Insights from the Three Mile Island accident—Part 1: The accident

April 29, 2022, 3:59PMNuclear NewsWilliam E. Burchill

The accident at Unit 2 of the Three Mile Island nuclear power plant on March 28, 1979, was an extremely complex event. It was produced by numerous preexisting plant conditions, many systemic issues in the industry and the Nuclear Regulatory Commission, unanticipated operator actions, previously unrecognized thermal-­hydraulic phenomena in the reactor coolant system (RCS), and the unprecedented challenge of managing a severely degraded core.

Update on Ukraine

April 29, 2022, 12:00PMNuclear News
Ukraine’s president, Volodymyr Zelensky, thanks IAEA director general Rafael Mariano Grossi for the agency’s support, including its April 26 mission to Chernobyl. (Photo: IAEA)

The director general of the International Atomic Energy Agency, Rafael Mariano Grossi, led a mission to Ukraine’s Chernobyl nuclear plant this week to address ongoing radiological safety concerns at the shuttered site following five weeks (February 24–March 31) of Russian military occupation.

Bechtel teams up with Polish companies for new nuclear build

April 29, 2022, 9:30AMNuclear News
Mark Brzezinski, U.S. ambassador to Poland, and John Howanitz, president of Bechtel’s nuclear, security, and environmental global business unit, address representatives of 12 Polish companies that signed memorandums of understanding with Bechtel for the potential development of Poland’s civil nuclear program. (Photo: Bechtel)

Bechtel has signed memorandums of understanding with a dozen Polish companies for the potential development of two nuclear power plants as Poland seeks to lessen its dependence on domestic coal and Russian imports for its energy supply.

The MOUs were signed on April 25 during a ceremony at the U.S. ambassador’s residence in Warsaw. Offering services ranging from earthwork and infrastructure construction to concrete, tunneling, electrical installations, and heavy cranes, the 12 Polish firms are BAKS, Budimex, Doraco, Energoprojekt-Katowice, Hitachi Energy Poland, ILF, KB Pomorze, Mostostal Warzsawa, Polimex Mostostal, Protea Group, Vistal Gdynia, and Zarmen.

DIII-D divertor to test tungsten tiles

April 29, 2022, 7:04AMNuclear News
[CLICK to see entire image] Overview of the SAS-VW program at DIII-D. A research concept map illustrates how intense plasma exhaust power entering the divertor leads to the emergence of impurities that can migrate into the plasma core. After identifying the research requirements for the SAS-VW, a process of engineering design, prototyping, and implementation is performed. (Image: General Atomics)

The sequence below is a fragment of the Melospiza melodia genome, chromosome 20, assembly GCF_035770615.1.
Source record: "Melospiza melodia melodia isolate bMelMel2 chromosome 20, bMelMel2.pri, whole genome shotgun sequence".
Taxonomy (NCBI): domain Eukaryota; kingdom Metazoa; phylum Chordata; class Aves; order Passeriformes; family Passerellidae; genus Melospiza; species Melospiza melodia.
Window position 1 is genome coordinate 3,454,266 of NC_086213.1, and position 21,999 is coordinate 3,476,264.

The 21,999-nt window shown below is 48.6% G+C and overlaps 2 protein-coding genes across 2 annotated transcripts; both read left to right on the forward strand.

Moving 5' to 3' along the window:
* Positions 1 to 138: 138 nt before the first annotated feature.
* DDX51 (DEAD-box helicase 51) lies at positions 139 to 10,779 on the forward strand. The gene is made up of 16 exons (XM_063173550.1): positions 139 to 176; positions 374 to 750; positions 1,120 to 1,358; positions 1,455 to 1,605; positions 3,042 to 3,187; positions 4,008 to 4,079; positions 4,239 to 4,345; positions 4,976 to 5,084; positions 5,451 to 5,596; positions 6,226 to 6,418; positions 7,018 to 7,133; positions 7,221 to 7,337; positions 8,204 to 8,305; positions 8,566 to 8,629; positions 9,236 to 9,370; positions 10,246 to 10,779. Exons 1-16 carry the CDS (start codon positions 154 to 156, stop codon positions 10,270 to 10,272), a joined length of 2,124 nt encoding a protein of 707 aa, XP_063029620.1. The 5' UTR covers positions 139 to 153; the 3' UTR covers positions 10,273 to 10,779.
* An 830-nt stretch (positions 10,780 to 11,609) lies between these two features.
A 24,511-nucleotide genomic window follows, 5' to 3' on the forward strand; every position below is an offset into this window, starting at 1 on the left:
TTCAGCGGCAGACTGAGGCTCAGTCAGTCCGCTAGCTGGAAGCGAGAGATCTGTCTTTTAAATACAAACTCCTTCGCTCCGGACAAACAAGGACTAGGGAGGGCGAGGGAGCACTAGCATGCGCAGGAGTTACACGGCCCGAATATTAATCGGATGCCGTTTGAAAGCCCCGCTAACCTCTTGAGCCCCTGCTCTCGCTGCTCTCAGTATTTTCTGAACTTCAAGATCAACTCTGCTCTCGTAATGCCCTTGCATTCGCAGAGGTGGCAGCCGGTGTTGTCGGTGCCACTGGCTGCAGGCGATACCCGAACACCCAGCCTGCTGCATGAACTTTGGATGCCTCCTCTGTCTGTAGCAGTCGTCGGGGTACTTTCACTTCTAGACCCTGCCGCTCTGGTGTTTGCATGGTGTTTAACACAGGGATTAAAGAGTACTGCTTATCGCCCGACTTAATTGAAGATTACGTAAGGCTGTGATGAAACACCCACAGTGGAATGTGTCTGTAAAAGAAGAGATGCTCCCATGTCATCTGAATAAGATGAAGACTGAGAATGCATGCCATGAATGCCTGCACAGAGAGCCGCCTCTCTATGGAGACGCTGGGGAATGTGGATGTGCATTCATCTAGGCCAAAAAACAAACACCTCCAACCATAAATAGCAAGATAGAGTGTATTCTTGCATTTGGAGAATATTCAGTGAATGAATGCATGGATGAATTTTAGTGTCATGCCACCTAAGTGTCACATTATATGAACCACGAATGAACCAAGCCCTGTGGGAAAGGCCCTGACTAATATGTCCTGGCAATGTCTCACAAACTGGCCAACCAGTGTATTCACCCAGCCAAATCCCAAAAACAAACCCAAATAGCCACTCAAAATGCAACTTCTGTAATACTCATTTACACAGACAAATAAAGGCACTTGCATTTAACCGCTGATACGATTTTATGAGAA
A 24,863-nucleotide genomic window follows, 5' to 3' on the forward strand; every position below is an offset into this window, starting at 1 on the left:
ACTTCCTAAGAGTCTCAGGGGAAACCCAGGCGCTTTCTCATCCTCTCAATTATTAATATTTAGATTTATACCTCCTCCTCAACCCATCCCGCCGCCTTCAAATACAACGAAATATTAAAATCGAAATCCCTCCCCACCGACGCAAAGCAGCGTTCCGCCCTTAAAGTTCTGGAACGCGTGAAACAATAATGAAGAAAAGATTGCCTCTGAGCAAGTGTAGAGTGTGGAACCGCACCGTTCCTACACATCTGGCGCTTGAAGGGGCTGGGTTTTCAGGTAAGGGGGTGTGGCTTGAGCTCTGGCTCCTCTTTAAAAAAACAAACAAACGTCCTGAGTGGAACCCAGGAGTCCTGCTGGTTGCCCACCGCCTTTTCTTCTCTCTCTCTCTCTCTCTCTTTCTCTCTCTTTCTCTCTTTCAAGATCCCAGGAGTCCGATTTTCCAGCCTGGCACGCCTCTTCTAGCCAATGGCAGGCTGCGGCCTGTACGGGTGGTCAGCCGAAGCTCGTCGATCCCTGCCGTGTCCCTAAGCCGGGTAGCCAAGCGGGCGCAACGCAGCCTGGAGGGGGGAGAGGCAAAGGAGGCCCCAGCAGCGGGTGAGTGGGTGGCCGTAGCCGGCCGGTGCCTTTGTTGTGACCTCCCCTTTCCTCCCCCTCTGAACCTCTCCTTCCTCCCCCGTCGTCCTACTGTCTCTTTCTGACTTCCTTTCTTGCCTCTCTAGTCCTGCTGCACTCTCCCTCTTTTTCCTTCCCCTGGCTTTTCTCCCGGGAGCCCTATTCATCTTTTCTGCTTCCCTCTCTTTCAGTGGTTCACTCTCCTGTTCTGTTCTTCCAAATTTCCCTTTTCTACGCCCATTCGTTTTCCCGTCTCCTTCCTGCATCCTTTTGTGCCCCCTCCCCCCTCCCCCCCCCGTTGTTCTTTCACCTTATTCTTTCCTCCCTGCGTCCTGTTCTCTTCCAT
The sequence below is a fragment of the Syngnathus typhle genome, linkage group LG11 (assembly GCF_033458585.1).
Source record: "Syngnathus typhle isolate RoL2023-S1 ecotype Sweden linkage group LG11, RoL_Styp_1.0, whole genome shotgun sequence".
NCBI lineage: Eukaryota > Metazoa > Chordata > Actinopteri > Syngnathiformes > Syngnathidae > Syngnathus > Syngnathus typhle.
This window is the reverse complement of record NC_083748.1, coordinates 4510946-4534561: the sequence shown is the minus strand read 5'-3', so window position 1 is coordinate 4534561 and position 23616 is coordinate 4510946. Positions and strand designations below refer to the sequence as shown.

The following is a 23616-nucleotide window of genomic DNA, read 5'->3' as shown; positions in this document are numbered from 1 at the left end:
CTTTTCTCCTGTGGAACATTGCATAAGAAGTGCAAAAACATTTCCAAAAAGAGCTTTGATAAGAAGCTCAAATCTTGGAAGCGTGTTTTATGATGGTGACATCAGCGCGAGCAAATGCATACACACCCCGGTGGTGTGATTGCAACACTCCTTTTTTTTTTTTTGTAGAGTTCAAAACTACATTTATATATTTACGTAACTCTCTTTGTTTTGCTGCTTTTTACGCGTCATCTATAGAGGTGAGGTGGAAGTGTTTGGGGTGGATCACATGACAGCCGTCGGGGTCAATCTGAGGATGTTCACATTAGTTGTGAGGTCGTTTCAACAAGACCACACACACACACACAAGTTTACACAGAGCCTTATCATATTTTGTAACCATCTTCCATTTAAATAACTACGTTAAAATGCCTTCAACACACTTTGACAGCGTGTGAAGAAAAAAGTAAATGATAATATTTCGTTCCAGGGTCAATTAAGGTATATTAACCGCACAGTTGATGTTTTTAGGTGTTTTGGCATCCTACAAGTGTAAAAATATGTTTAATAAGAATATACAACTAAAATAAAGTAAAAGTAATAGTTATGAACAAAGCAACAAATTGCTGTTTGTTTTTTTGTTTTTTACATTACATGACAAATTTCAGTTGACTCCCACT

Researchers at the DIII-D National Fusion Facility (DIII-D) are preparing to test a new method that could enable future fusion power plants to withstand the heat and particle flow created by the fusion reaction, General Atomics reported this week.

In focus: The Three Mile Island special report

April 28, 2022, 3:00PMNuclear News

This week’s #ThrowbackThursday post features the special report published by Nuclear News in April 1979—one month after the accident at the Three Mile Island nuclear power plant. Titled “The ordeal at Three Mile Island,” the report provides readers with a quick review of the accident, how it happened (as much as was known at the time), its immediate effects on the general public, and the public discourse that followed. It should come as no surprise that the report covers some negative responses from the public and politicians of the time, but it concludes with the responses of some policy leaders who tried to put the accident into perspective.

NRC seeks public input on Level 3 PRA project

April 28, 2022, 12:00PMNuclear News

The Nuclear Regulatory Commission is seeking input from the public regarding the first set of results from its multiyear Level 3 Probabilistic Risk Assessment Project to analyze risk at a reference two-reactor nuclear power plant site.

The project, which began in 2012, updates risk insights obtained from work done more than 30 years ago, according to the NRC. The project examines a reference site with two large pressurized water reactors and associated spent fuel. It builds on Level 1 (possible reactor core damage scenarios) and Level 2 (possible radioactive material release scenarios) analyses to estimate potential health effects and economic impacts.

Proposed DOE-EM funding would advance technology development

April 28, 2022, 9:30AMNuclear News